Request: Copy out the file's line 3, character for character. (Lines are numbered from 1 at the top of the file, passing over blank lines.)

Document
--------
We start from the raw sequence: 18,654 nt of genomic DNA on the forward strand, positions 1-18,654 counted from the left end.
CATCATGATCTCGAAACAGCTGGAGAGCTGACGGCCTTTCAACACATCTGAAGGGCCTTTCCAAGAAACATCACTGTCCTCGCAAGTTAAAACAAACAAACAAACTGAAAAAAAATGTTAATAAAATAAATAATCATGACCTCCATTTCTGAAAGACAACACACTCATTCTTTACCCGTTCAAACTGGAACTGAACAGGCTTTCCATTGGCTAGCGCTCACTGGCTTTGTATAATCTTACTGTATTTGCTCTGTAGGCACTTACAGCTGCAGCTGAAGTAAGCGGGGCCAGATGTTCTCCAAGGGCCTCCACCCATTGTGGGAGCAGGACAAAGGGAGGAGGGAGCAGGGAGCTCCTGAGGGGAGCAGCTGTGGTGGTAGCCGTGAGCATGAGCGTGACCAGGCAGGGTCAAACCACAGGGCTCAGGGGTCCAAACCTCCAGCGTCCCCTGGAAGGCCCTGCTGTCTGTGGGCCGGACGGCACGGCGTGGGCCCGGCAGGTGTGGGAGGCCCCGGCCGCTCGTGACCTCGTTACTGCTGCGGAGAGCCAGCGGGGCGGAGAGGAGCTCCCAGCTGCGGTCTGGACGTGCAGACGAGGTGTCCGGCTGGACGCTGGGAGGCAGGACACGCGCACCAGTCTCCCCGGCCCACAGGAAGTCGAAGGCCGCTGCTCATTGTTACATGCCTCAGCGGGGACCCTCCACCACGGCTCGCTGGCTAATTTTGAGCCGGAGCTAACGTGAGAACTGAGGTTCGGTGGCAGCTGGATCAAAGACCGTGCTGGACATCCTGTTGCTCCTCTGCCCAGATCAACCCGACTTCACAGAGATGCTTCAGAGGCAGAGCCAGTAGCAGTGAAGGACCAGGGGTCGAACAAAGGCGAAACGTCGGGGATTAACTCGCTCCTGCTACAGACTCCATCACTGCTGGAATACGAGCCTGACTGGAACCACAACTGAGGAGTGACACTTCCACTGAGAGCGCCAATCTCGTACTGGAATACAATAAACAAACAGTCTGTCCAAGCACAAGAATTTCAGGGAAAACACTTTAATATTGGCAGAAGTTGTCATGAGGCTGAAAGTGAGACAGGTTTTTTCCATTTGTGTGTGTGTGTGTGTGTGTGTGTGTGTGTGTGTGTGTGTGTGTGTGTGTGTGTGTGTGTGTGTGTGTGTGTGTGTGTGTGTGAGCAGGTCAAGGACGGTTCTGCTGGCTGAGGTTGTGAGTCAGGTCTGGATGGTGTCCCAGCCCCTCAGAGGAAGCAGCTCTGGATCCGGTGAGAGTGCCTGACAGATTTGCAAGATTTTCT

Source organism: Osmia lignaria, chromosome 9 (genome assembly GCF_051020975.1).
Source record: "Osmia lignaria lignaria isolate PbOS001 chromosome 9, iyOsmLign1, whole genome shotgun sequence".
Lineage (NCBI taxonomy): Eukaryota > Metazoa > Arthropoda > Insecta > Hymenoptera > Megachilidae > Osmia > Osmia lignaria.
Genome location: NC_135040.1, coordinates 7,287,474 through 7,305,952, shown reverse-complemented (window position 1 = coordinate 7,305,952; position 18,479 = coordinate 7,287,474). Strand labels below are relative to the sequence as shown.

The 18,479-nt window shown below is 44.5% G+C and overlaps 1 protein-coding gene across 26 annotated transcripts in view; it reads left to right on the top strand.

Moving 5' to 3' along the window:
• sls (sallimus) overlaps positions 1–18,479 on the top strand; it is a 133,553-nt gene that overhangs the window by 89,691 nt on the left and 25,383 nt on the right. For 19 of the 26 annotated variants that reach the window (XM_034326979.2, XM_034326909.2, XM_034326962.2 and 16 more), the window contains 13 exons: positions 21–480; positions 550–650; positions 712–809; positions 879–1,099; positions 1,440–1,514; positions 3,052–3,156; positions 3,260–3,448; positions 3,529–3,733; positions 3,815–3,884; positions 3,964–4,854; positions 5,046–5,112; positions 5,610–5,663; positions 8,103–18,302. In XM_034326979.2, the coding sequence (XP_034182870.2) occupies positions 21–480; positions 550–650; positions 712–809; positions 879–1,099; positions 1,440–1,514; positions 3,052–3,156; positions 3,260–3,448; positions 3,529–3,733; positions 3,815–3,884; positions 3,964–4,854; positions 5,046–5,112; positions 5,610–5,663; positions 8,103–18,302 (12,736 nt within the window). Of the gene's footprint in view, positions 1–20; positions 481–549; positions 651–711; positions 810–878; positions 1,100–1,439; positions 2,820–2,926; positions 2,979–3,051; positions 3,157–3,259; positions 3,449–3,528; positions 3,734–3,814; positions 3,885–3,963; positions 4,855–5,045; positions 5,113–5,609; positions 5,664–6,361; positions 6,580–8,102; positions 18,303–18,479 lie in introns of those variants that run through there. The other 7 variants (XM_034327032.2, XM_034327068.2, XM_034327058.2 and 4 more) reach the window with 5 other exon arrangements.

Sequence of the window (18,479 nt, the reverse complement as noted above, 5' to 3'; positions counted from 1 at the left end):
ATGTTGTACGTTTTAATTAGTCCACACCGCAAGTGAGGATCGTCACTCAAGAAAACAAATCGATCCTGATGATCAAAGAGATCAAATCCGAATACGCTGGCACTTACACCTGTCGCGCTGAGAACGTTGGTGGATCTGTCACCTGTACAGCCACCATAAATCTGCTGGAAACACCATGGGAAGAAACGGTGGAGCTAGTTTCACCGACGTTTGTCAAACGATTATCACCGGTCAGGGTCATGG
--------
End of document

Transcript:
Source organism: Osmia lignaria, chromosome 9 (genome assembly GCF_051020975.1).